Musk did not respond to a CNN Business request for comment. Twitter declined to comment.

The limitations of Musk’s plan

Even those who can understand the code that goes into an algorithm do not necessarily understand how it works. For example, technology companies often give no more than a basic explanation of how their algorithmic systems work and what they are used for. The people who build these systems don’t always know why they reach their conclusions, which is why they are often called “black boxes.”

Allowing anyone to see the site’s code is “a bit silly,” said Vladimir Filkov, a professor of computer science at the University of California, Davis, because so few people can understand how Twitter’s code base goes about producing what it does. what you see on the screen.

“By definition, open source means you can see it, but it doesn’t mean you can understand the policies or influence the policies that lead to that code,” said Filkov, who develops tools to help developers run software projects. most effective open source

Those who understand it would be able to figure out how Twitter decides which tweet to show users, said Ariel Procaccia, a Harvard University computer science professor who has conducted studies in artificial intelligence and economics.

“In those circumstances, the company had better make sure its algorithms are fair, as they will surely be held accountable if they are not,” Procaccia said. “I think this would be a net positive for users.”

Filkov thinks it would be very useful to follow the example of what other open source projects often do next to their code: publicly list the policies that lead to that code.

“Understanding those policies would be easier than understanding the code,” he said.

A new series of risks for Twitter

In addition to the effectiveness of making Twitter’s algorithms open source, there is also the question of what, exactly, would be released to the public along with the code.

If Twitter publishes only the machine learning algorithm it uses to decide what’s and isn’t allowed on the platform, for example, but not the training data that was used to inform that algorithm, it would be “pretty insignificant,” Allison Randal said. , board member of the Software Freedom Conservancy and the Open Infrastructure Foundation. However, things get complicated when training data is taken into account. If that training data includes private tweets, posting them would have “huge negative privacy implications,” she said.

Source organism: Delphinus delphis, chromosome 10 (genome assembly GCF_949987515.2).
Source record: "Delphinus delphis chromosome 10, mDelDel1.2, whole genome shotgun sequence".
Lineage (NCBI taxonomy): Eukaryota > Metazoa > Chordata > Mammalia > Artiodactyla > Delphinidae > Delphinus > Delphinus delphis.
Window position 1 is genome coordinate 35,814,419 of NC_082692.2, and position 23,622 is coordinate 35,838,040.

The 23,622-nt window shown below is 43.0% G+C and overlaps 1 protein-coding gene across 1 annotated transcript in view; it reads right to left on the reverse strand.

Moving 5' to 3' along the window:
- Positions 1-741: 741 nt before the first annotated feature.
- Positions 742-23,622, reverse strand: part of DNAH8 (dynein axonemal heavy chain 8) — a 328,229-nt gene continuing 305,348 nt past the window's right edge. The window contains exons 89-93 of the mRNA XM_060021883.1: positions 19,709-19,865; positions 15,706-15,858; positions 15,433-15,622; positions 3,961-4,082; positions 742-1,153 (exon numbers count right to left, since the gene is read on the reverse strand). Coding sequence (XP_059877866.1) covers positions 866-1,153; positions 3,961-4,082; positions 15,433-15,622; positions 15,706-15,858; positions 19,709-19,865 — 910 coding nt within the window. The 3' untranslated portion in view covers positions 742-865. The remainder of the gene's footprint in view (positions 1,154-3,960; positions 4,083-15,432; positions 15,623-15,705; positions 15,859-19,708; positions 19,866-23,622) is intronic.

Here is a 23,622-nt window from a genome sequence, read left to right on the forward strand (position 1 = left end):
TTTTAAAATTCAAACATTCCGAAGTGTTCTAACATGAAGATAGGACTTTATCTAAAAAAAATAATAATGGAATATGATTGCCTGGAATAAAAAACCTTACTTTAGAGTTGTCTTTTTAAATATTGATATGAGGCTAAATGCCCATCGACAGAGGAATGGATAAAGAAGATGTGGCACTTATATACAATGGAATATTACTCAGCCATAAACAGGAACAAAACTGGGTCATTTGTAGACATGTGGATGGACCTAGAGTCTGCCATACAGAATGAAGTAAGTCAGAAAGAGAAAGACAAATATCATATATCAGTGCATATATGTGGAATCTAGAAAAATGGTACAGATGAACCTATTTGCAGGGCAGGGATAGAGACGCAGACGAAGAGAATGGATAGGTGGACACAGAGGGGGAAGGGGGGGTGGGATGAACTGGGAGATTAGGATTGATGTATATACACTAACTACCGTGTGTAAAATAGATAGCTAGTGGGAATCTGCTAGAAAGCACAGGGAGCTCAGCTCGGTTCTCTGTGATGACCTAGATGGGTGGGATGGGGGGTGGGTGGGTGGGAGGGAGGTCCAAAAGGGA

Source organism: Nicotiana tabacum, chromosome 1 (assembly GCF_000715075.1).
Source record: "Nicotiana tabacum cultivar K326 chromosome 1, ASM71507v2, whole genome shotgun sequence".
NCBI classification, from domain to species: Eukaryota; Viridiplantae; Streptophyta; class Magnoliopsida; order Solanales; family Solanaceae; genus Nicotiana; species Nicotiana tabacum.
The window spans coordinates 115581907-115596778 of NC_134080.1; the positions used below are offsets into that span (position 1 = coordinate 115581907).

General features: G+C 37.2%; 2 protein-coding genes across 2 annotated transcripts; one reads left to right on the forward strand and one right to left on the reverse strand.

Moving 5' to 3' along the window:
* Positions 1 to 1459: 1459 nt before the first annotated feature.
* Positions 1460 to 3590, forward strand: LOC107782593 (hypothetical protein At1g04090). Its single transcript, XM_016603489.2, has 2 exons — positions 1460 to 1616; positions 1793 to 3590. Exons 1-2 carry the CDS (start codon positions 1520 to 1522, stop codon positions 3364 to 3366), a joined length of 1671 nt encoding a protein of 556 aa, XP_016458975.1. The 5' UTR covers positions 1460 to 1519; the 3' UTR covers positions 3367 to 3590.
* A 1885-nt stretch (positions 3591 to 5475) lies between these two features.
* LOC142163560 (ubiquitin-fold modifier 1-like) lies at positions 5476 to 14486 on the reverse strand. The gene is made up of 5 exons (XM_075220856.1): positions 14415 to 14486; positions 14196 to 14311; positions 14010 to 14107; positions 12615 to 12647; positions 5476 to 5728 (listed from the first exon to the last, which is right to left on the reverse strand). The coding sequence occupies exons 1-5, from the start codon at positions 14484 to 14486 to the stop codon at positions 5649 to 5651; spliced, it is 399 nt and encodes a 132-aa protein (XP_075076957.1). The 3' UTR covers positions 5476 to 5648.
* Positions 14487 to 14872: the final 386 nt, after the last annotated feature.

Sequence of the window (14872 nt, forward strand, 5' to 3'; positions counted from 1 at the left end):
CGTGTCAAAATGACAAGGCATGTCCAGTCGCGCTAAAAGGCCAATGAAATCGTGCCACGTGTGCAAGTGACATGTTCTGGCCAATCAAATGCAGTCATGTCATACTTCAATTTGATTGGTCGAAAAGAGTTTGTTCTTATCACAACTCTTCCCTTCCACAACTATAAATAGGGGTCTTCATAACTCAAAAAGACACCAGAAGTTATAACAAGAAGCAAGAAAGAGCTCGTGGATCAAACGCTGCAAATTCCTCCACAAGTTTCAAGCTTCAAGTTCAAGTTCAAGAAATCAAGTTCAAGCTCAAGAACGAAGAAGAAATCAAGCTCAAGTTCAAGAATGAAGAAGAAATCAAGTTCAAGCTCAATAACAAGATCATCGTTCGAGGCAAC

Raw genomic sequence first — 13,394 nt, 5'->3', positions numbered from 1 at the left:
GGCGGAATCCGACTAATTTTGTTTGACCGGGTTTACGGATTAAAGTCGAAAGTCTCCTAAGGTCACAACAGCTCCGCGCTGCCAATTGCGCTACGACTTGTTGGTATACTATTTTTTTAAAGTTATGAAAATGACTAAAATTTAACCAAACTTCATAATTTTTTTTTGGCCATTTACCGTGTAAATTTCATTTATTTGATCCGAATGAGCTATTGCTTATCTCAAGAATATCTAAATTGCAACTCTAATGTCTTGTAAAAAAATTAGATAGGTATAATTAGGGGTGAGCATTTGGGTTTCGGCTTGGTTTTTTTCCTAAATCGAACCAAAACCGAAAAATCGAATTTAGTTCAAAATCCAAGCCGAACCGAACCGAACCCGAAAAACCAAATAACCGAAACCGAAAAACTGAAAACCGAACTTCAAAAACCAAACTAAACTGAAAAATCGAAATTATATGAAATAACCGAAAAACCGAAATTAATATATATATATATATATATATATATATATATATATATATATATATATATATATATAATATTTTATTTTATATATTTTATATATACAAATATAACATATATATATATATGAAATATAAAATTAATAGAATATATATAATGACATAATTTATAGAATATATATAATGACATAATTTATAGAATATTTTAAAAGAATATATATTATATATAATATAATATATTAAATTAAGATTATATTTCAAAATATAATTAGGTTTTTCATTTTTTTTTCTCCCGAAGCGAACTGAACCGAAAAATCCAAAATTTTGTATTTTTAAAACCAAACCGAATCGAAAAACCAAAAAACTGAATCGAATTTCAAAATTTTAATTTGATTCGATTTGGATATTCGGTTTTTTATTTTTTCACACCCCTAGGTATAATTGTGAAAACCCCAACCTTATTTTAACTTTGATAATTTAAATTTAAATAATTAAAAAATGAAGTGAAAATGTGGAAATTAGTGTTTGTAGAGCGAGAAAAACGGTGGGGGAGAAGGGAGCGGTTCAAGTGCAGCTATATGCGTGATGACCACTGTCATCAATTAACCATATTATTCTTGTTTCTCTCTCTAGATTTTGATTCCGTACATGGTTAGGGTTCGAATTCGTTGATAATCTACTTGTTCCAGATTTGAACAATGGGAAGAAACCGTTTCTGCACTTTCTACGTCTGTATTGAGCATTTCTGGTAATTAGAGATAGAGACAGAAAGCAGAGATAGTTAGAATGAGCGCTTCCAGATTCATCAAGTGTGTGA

However, making Twitter’s algorithms public would not necessarily mean any changes to the platform. Users would not be able to make any changes to the code that runs the social network unless Twitter allowed such actions (for example, by deploying a mod to all users, or allowing individual users to test the code that controls their accounts). personal).

“Of course, users could copy the code and modify it, but those changes would not affect the algorithms deployed on Twitter,” Procaccia said. “It is highly unlikely that Twitter would even consider deploying changes made by non-employees.”

While making its algorithms public could increase user trust, it could also give Twitter’s competitors an edge. As Procaccia pointed out, rivals could copy and deploy Twitter’s algorithms.

It must also be done carefully to avoid security flaws, Filkov said. He believes that the release of the code should be accompanied by an effort to ensure that the code base is more secure.

“Understanding the code means also understanding the flaws in the code,” he said. “So a bad actor can certainly take advantage of knowing the code and exposing the platform to risks, which can include account takeovers or exposing the platform to misinformation.”

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What does it imply that Musk wants to make the Twitter algorithm public?